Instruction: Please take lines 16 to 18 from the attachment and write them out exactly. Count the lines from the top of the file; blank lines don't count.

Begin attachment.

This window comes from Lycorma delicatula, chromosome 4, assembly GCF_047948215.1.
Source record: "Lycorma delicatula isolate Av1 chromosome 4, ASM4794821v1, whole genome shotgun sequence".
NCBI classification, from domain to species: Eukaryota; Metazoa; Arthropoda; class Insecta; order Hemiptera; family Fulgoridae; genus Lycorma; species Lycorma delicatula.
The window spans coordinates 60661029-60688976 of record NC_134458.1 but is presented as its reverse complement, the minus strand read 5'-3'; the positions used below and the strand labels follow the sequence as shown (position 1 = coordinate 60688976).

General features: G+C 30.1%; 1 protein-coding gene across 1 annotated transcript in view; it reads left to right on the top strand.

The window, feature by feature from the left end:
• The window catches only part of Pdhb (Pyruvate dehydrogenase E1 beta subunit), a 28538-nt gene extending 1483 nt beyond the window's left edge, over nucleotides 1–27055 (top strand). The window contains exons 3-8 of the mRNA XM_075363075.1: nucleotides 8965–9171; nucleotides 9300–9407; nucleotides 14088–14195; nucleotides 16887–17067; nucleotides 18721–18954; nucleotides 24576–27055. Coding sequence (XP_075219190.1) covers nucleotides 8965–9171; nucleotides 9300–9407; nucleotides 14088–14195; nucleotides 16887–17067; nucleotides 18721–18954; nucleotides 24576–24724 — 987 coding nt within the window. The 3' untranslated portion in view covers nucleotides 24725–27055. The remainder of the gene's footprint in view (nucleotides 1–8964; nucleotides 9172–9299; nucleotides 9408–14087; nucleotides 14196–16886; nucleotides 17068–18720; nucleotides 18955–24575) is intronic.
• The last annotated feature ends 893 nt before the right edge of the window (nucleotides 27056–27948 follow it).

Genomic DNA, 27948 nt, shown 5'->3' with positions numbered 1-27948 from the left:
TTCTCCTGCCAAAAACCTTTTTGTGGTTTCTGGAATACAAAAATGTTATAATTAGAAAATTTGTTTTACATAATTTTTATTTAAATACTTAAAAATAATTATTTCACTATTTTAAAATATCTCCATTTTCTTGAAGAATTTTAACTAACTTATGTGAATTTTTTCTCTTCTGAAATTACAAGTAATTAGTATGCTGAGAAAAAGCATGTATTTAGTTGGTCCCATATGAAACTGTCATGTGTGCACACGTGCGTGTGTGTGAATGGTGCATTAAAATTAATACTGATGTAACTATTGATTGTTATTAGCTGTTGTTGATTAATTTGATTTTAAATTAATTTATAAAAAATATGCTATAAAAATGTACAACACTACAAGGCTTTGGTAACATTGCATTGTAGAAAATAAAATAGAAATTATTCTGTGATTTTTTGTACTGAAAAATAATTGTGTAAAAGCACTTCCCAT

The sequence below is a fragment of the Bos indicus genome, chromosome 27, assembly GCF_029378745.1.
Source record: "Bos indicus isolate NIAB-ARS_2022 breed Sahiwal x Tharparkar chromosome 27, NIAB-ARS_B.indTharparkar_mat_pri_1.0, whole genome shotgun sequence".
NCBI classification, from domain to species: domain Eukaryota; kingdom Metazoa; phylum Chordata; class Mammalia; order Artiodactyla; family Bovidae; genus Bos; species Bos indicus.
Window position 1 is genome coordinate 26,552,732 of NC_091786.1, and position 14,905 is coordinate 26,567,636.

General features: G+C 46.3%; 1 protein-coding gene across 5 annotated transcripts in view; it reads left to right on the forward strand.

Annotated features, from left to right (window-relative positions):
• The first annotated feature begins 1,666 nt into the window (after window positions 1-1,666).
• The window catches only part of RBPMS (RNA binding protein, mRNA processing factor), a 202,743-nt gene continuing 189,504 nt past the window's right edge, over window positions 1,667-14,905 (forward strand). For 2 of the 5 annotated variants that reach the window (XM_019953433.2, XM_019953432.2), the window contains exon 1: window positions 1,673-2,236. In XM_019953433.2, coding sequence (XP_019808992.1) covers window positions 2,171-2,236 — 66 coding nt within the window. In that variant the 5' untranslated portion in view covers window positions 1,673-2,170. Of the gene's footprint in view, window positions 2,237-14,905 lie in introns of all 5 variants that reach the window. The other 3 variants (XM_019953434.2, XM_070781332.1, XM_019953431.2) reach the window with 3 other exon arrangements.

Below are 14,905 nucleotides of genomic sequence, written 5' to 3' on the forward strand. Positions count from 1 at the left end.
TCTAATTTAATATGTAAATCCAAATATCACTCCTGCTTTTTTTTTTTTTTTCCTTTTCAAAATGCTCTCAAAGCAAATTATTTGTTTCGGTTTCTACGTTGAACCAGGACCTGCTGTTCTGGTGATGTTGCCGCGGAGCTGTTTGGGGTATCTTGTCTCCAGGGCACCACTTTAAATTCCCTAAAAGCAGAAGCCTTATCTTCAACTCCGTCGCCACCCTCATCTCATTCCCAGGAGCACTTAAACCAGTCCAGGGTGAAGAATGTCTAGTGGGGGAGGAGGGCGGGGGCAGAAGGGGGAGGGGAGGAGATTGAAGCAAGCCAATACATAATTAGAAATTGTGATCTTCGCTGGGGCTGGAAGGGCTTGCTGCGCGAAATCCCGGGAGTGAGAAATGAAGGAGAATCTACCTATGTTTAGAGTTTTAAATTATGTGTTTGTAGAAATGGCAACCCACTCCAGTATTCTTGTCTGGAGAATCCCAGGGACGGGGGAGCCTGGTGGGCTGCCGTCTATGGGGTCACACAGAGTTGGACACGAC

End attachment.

Annotated features, from left to right (window-relative positions):
• The first annotated feature begins 1,666 nt into the window (after window positions 1-1,666).
• The window catches only part of RBPMS (RNA binding protein, mRNA processing factor), a 202,743-nt gene continuing 189,504 nt past the window's right edge, over window positions 1,667-14,905 (forward strand). For 2 of the 5 annotated variants that reach the window (XM_019953433.2, XM_019953432.2), the window contains exon 1: window positions 1,673-2,236. In XM_019953433.2, coding sequence (XP_019808992.1) covers window positions 2,171-2,236 — 66 coding nt within the window. In that variant the 5' untranslated portion in view covers window positions 1,673-2,170. Of the gene's footprint in view, window positions 2,237-14,905 lie in introns of all 5 variants that reach the window. The other 3 variants (XM_019953434.2, XM_070781332.1, XM_019953431.2) reach the window with 3 other exon arrangements.